Nor are great-power conflicts the only dangerous challenge that nuclear weapons deter. Biological, chemical, and even well-organized and targeted cyber-attacks can be as devastating as nuclear attacks. Some proponents may claim that the combination of a no-first-use policy and American conventional superiority plays to America’s strength, but recent history suggests that simply using our conventional forces rarely achieves our political objectives. It is also worth noting that the U.S. military is overstretched and on the verge of a readiness crisis. In the European theater, for example, North Atlantic Treaty Organization (NATO) forces are judged by many to be insufficient to counter  a Russian military advance into the Baltics. Most important, the point of deterrence is to prevent a war from happening, which is frequently preferable to becoming engaged in a war even if one wins at the end of the day.

In the context of the no-first-use policy, we must keep in mind that President Harry Truman made the decision to use nuclear weapons against Japan to prevent an estimated 500,000 or more American casualties in a planned invasion of Japan. We cannot know that future Presidents will not find the nation in a similar situation in which using nuclear weapons could end a war and save thousands or even millions of American lives. Such a decision ought never to be taken lightly, but considering how many times we have been wrong about the future, changing a policy that has served the United States and its allies so well since the end of the Cold War would be at best naïve and at worst dangerous, particularly since security trends for the United States point in a negative direction.

Finally, a no-first-use nuclear weapons policy could result in more, not less, proliferation. America’s allies depend on U.S. nuclear guarantees. They do not develop their own nuclear weapons because they rely on the United States to defend them, a necessity that is all too real for countries like South Korea, Japan, Poland, and the Baltic States. We must remember that North Korea has threatened “a sea of fire” upon South Korea. Russia has threatened to use nuclear weapons against NATO allies in order to force the United States to deescalate a conflict. In the context of today’s threats and to strengthen deterrence, the United States does not specify the exact location of its red lines that would trigger an American nuclear response.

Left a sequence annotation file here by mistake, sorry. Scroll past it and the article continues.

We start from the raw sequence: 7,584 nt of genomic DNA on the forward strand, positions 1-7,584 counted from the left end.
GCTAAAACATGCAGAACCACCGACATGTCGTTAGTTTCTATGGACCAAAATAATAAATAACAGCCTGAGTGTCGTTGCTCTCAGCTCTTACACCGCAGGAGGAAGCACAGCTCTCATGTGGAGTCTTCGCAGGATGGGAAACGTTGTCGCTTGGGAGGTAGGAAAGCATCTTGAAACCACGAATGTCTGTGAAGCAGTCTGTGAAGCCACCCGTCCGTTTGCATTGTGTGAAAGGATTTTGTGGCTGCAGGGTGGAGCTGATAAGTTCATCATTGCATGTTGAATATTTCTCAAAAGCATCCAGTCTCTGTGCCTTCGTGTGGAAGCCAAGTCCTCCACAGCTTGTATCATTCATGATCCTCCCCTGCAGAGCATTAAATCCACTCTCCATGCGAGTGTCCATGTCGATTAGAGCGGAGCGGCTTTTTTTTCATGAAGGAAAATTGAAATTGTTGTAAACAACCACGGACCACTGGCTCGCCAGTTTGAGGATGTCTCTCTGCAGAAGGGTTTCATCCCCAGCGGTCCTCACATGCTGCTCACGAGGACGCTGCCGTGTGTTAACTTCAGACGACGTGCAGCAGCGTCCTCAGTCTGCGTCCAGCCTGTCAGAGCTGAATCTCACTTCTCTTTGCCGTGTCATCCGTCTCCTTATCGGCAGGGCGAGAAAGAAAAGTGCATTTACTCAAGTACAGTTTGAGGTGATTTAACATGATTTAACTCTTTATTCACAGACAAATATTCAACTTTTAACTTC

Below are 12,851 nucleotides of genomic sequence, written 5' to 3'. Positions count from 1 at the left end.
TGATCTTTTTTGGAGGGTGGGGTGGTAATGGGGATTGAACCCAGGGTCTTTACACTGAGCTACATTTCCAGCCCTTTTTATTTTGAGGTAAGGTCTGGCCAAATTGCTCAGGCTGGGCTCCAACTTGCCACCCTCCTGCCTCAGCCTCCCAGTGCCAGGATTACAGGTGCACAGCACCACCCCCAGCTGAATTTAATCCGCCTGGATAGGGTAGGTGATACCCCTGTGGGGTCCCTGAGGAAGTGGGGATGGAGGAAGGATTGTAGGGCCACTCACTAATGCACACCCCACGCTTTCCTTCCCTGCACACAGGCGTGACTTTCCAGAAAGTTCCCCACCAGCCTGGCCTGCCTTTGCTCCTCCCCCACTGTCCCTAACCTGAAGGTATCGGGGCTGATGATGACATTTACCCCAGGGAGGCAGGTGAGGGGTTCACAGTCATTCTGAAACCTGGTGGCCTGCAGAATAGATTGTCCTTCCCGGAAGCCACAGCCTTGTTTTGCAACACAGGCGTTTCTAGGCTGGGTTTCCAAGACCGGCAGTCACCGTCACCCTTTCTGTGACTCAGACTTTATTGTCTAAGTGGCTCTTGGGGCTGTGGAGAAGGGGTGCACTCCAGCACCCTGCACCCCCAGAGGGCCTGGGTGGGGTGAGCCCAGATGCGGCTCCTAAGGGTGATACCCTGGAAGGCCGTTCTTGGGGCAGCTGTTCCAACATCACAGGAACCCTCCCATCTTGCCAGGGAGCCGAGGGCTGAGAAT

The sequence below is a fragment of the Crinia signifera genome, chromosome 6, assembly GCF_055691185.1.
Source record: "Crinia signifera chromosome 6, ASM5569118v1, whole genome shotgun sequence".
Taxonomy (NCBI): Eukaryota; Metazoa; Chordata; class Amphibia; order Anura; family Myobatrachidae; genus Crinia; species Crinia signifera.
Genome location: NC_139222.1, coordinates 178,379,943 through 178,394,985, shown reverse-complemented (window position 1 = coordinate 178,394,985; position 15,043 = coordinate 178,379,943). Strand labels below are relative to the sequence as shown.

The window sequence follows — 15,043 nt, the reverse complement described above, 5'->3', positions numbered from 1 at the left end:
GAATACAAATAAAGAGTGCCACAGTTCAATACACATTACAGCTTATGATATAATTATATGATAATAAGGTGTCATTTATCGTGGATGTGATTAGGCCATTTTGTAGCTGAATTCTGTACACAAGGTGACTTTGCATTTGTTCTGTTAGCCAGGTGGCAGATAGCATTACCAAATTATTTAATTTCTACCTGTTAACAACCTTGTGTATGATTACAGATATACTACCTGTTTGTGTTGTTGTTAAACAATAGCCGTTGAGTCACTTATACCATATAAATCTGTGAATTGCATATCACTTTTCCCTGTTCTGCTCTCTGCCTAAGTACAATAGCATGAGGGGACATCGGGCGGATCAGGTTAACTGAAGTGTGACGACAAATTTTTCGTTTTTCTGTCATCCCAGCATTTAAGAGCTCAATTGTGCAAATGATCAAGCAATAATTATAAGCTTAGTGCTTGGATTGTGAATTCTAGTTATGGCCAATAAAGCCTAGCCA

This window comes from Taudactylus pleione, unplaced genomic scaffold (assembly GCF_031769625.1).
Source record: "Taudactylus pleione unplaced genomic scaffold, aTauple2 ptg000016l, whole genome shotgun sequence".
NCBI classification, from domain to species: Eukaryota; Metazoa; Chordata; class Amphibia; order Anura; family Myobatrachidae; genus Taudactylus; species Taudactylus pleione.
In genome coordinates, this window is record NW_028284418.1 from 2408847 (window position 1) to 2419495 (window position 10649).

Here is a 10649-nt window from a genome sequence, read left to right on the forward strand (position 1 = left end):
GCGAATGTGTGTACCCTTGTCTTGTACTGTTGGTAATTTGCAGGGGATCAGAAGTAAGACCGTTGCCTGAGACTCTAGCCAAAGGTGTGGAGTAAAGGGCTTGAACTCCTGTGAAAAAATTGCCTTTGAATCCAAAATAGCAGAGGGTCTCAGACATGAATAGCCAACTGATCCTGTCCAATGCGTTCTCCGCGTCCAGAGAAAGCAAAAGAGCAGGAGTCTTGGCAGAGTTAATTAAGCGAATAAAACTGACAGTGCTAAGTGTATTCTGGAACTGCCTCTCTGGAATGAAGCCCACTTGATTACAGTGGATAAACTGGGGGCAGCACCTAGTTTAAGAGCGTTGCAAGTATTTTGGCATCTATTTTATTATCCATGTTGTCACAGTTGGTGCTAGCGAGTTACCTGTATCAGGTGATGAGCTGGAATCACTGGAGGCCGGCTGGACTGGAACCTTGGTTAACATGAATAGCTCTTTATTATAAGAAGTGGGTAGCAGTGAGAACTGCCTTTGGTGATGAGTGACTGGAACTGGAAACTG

South Korea and Japan are technologically advanced and could rapidly join the club of nuclear weapons states should they lose confidence in the credibility of American deterrence. Increasing these nations’ uncertainty about U.S. security commitments undermines American nonproliferation policy. A no-first-use policy only adds to the already existing view that an American President is not likely to trade San Francisco or New York for Seoul or Riga.

The benefits of a no-first-use policy are unlikely to materialize as advocates suggest. Rather, the United States is much more likely to see a number of negative consequences. The old adage “peace through strength” is certainly applicable to nuclear weapons policy. No-first-use is antithetical to such a view and only works to undermine the credibility of American deterrence.